10+ Year Member
- Dec 12, 2008
- Reaction score
not that I disagree with the list but Columbia University has a great surgPath fellowship.
I presume you are speaking of Columbia in New York? They don't have surg path fellowship listed on their website that I can see: http://pathology.columbia.edu/education/residency/. Does the program have a website?
I am 4 weeks from finishing my surg path fellowship. AP/CP trained at a program with a decent volume and good exposure to a variety of neoplastic/non-neoplastic disease.
Here are the things that I would look for if one were inclined to do a surg path fellowship:
- Independence: I don't think that this can be overstated enough. Pathology is probably one of the only fields in medicine where you can pretty much go through your entire residency and make few, if any critical decisions. You want a fellowship where at the very least you can sign out frozen sections and issue prelim diagnoses to clinicians (i.e. hot seat rotation). Ideally, it would be great to actually sign out cases and develop some degree of confidence. Doing it all over again I would probably prefer the Hopkins model for my surg path fellowship.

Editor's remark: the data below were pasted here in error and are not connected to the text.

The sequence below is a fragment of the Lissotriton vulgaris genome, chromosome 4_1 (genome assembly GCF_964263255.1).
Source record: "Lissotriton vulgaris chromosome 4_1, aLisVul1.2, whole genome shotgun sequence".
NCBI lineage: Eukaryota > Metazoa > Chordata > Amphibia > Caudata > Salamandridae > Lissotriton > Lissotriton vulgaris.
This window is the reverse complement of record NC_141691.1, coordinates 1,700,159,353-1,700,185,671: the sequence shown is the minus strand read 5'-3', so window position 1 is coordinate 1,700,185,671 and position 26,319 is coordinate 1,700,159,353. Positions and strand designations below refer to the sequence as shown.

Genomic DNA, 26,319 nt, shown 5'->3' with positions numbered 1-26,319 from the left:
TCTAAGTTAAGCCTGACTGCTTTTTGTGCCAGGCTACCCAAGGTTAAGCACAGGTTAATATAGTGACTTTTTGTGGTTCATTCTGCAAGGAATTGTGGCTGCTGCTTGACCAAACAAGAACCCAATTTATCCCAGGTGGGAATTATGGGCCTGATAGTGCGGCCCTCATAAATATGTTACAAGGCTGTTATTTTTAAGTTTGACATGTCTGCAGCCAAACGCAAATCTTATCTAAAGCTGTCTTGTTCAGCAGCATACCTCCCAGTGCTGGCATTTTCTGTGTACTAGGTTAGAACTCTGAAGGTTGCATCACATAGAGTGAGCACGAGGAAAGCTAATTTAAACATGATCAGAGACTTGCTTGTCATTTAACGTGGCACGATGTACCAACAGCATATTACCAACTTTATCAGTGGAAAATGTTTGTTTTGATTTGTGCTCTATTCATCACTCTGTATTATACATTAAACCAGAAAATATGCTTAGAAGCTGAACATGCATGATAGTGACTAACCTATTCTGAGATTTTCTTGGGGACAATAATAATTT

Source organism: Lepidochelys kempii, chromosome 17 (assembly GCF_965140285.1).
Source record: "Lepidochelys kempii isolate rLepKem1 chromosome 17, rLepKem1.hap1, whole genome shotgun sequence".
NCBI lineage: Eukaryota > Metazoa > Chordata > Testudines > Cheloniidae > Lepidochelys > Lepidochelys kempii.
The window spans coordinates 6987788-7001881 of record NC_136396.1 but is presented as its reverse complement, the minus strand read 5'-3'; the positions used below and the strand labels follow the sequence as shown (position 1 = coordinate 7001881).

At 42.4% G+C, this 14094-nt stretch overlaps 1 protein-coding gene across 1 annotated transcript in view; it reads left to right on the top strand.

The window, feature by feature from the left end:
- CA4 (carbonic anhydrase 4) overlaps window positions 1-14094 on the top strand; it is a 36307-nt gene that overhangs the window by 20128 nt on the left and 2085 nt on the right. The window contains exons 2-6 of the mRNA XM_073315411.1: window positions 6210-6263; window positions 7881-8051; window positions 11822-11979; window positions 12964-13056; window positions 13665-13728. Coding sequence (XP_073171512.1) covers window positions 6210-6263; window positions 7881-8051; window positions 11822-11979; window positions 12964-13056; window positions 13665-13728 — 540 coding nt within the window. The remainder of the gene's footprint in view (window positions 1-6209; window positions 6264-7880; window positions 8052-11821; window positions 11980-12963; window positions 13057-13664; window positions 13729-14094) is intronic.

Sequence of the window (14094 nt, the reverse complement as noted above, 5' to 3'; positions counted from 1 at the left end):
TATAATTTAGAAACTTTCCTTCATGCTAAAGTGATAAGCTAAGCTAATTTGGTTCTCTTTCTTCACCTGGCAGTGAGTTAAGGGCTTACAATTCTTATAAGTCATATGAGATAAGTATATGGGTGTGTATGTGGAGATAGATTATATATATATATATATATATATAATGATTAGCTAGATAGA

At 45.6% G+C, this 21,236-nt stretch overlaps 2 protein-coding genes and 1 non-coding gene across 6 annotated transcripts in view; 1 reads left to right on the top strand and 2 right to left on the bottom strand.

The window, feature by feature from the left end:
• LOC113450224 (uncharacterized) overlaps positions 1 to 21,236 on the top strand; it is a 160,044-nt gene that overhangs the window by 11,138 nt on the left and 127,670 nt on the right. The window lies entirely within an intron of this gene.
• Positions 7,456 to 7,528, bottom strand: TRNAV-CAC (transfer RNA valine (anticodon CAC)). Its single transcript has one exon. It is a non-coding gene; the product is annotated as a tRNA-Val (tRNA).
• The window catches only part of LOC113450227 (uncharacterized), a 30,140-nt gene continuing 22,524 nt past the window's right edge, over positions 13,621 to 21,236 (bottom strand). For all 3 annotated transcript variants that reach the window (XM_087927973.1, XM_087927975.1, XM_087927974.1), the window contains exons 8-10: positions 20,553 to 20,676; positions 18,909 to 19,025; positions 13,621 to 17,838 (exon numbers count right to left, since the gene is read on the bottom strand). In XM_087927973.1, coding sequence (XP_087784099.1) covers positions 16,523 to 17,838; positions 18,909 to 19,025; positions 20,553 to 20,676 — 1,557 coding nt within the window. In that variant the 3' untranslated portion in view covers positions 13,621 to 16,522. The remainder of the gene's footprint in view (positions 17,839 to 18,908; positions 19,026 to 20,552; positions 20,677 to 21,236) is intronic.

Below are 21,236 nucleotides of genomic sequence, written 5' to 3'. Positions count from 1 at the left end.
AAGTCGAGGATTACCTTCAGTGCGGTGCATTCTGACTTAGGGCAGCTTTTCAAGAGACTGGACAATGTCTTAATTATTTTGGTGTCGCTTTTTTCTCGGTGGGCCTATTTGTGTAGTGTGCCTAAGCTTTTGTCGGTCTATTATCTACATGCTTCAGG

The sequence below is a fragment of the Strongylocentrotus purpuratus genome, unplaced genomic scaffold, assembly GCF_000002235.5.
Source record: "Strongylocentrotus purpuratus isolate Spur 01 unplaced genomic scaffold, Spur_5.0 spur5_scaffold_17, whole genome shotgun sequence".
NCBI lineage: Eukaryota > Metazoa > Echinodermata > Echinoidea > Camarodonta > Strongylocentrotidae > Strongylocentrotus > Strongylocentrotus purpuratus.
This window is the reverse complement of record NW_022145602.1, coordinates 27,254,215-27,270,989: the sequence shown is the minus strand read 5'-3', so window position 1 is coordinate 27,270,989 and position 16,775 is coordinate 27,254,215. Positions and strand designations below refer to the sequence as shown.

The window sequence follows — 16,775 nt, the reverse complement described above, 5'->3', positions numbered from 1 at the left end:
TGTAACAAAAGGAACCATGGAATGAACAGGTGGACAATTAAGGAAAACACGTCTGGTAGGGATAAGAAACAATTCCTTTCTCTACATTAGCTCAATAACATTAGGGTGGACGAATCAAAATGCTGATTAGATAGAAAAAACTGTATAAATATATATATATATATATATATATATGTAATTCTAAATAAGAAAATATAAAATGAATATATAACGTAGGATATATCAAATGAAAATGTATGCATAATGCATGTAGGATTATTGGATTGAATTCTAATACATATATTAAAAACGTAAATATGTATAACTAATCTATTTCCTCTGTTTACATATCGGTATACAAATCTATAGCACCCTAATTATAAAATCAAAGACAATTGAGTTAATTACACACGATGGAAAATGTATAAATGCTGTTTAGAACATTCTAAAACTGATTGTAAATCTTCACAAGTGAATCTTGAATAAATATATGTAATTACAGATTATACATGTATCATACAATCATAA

- Flexibility: This year should help you "fill in" the gaps of your residency training. Electives are a valuable time to gain extra exposure in areas that you feel particularly weak in.
- Limited grossing: As long as you trained at a moderately busy program, you should feel comfortable with almost every type of specimen. If your residency program was weak in specimen complexity, then I don't think that this applies to you.
- Access to faculty consult material: Many of our faculty receive personal consults which really enhances the experience. You get to see difficult cases and learn how to approach them.
- Variety: I personally like the fact that we see a variety of neoplastic and non-neoplastic disease and that we get exposure to non-tumor biopsies.
So could we get a running list (in addition to those mentioned) of Surg Path Fellowships that meet these criteria?
My understanding of the Hopkins fellow signout is that they are not just totally on their own and signing out all their cases. From what I heard they mainly do confirmations (sent in slides with existing diagnosis) and easier cases that they have with residents. Most of the cases they get are still ultimately signed out by faculty members.
If anyone has more knowledge of this feel free to correct me. I'm not saying it is not a great program, obviously it is one of the best and any signout duties the fellows do have must be great for learning.